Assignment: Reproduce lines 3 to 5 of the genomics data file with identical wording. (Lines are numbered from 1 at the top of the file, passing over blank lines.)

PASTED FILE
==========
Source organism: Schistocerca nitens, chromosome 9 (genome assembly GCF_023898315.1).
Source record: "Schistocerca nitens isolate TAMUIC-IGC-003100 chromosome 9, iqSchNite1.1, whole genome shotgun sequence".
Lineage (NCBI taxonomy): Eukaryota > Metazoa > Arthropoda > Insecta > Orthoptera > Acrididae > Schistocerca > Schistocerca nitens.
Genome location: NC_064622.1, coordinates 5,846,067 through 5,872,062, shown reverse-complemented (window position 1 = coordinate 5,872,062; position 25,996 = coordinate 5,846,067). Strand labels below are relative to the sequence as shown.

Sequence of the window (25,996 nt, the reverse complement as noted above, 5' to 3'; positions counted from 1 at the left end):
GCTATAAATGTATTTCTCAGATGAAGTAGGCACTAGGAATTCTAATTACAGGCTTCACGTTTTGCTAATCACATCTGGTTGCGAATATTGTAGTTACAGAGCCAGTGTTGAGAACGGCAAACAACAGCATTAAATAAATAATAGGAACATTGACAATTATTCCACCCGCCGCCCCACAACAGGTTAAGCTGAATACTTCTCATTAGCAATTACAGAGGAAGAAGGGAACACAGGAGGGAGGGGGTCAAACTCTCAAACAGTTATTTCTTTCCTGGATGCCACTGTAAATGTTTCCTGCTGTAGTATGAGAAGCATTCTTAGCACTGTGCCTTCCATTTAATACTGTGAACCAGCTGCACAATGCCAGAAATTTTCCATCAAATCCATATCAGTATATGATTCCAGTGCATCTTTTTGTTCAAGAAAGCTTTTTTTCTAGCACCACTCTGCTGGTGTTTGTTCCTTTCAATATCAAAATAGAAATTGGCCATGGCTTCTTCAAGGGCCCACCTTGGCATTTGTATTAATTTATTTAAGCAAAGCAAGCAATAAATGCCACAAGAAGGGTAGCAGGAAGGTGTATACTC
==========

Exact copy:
Lineage (NCBI taxonomy): Eukaryota > Metazoa > Arthropoda > Insecta > Orthoptera > Acrididae > Schistocerca > Schistocerca nitens.
Genome location: NC_064622.1, coordinates 5,846,067 through 5,872,062, shown reverse-complemented (window position 1 = coordinate 5,872,062; position 25,996 = coordinate 5,846,067). Strand labels below are relative to the sequence as shown.

Sequence of the window (25,996 nt, the reverse complement as noted above, 5' to 3'; positions counted from 1 at the left end):